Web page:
In fact, PPPs to upgrade port infrastructure could hold the key to solving port congestion, along with stimulating high levels of investment in logistics infrastructure locally. 

Similarly, plans are afoot to separate Transnet Freight Rail (TFR) from the Transnet Group, thus creating a new independent rail entity that will need to compete with private entities, something that is planned for April 2025.

The South African National Rail Policy has opened up a space for the private sector to invest in equitable access to both the primary and secondary rail network, opening it up to other operators to compete and improve operational efficiency. With private actors involved and investing in the network, this should help eliminate many of the bottlenecks facing rail. 

A brighter future

There is no doubt that Transnet has a great opportunity to access and leverage best practices and skills from the private sector, while such an approach will also enable the industry to showcase its innovation in creating world class ports and rail infrastructure.

These PPPs should also benefit the broader economy in numerous ways, including: the opportunity to build confidence for future PPPs; the transfer of skills to employees; significantly improving competitiveness and the reputation of South Africa’s exporters and importers; job creation; and installing confidence for future investments from both local and international companies.

Looking ahead to a brighter, PPP-driven future, businesses will not only be presented with greater opportunity to enable and upskill employees, but will potentially even be able to consider alternative sourcing options that will allow them to gain competitive advantages.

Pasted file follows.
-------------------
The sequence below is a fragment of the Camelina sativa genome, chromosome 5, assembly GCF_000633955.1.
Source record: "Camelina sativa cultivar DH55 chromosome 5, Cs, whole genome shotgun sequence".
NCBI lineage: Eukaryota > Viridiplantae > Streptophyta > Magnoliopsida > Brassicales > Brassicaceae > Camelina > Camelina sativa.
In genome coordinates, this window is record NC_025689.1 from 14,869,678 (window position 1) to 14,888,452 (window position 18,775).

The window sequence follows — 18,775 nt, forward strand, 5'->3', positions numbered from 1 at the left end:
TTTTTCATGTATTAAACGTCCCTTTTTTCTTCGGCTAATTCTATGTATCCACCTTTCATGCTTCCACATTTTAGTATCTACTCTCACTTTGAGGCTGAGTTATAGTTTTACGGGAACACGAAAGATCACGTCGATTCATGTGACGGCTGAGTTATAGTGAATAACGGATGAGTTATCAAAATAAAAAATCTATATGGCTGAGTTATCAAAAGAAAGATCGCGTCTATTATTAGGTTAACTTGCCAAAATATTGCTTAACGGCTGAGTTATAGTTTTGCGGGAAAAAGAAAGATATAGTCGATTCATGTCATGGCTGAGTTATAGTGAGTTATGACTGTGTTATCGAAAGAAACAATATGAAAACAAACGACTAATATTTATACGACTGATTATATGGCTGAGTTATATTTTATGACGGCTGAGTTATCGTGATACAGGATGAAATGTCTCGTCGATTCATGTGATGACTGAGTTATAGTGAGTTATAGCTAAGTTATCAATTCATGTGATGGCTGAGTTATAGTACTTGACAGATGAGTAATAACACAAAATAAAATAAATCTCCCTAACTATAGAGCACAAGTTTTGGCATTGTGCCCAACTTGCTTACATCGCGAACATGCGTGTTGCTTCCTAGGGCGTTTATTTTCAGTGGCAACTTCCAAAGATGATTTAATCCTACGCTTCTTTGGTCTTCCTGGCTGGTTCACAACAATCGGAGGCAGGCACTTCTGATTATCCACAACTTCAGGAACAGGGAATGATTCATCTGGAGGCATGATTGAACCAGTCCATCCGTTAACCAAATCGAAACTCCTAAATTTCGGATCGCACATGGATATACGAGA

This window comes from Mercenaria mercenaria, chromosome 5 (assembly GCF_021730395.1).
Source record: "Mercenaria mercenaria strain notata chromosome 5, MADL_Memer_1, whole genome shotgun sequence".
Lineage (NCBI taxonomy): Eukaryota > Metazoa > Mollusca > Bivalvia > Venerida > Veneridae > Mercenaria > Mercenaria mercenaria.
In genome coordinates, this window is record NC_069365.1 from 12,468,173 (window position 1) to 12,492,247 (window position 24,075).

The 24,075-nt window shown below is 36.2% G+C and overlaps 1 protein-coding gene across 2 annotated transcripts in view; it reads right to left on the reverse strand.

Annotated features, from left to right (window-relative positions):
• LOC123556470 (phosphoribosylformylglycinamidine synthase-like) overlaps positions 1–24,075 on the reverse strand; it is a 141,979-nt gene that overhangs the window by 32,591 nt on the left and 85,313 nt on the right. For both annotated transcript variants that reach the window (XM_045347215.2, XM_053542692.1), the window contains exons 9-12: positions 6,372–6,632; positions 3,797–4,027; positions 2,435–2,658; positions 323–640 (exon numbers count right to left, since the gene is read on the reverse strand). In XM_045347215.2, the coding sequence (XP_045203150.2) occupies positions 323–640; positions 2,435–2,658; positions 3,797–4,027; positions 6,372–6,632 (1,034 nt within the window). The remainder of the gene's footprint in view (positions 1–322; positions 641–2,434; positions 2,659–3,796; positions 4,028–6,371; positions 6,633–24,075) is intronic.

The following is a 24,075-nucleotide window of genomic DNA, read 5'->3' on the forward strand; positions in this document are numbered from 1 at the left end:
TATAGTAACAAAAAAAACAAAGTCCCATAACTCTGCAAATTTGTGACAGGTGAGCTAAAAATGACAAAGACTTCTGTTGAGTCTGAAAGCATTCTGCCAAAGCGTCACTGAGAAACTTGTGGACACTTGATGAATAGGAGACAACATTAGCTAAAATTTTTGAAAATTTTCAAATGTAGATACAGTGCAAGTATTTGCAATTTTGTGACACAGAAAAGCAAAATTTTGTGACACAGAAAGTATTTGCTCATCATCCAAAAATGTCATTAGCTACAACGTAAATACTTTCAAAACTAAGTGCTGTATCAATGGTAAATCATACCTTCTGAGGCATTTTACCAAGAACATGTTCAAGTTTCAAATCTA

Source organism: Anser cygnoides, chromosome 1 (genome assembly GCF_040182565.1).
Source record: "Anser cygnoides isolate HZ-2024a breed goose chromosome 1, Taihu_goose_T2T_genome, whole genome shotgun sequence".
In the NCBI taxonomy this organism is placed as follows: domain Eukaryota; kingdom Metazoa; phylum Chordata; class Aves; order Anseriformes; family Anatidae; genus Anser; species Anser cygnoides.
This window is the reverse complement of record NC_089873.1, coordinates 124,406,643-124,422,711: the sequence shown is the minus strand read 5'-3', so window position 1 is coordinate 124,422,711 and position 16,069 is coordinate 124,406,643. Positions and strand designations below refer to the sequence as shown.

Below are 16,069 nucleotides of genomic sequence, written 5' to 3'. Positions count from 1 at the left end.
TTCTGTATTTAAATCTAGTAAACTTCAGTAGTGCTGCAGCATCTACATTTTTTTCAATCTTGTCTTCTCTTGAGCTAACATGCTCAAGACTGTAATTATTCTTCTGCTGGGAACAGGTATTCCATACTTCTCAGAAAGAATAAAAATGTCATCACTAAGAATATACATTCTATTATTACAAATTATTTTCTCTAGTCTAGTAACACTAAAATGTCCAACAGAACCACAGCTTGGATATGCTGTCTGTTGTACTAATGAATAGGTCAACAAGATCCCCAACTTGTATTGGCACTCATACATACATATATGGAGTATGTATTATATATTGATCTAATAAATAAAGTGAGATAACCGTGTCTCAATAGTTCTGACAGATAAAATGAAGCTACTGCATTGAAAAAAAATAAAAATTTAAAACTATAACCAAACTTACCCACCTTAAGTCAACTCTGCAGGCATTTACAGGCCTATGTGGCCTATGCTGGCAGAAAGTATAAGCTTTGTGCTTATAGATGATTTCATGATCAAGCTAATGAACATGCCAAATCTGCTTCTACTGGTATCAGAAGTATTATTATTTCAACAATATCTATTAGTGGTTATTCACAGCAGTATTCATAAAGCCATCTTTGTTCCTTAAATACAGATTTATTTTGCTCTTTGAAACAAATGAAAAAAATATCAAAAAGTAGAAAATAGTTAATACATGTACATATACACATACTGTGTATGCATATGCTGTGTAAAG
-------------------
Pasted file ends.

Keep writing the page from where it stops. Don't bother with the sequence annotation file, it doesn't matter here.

Moreover, with logistics costs reduced and efficiencies improved through such an approach, businesses will be able to channel these additional funds into: digital platforms to push and pull information in real time; technologies to drive efficiencies and; big data solutions to deliver effective analyses.

However, while the future appears brighter, there remain many complications and challenges, not to mention other cost issues and exchange rates that can negatively impact businesses. One should never underestimate the importance of having the right partner to help guide you through these potentially choppy waters.

Taking into account the challenges outlined above, and the digital investments required to take your business to the next level, you will need a strong financial partner to have your back. An institution that can provide relevant advice in relation to dealing with the many and varied risks inherent to business, and that consistently keeps an eye on the broader geopolitical situation, while at the same time fully understanding the interconnectedness of the supply chain.

Funding – which is vital if you wish to grow your business – is an absolutely critical part of the supply chain, and is why you need a lending partner that understands both the industry and your specific business, and is invested in its ultimate success. DM/BM

By: Denys Hobson, Head of Logistics at Investec

About Investec

Investec partners with private, institutional, and corporate clients, offering international banking, investments, and wealth management services in two principal markets, South Africa, and the UK, as well as certain other countries. The Group was established in 1974 and currently has 7,400+ employees.

Investec has a dual listed company structure with primary listings on the London and Johannesburg Stock Exchanges.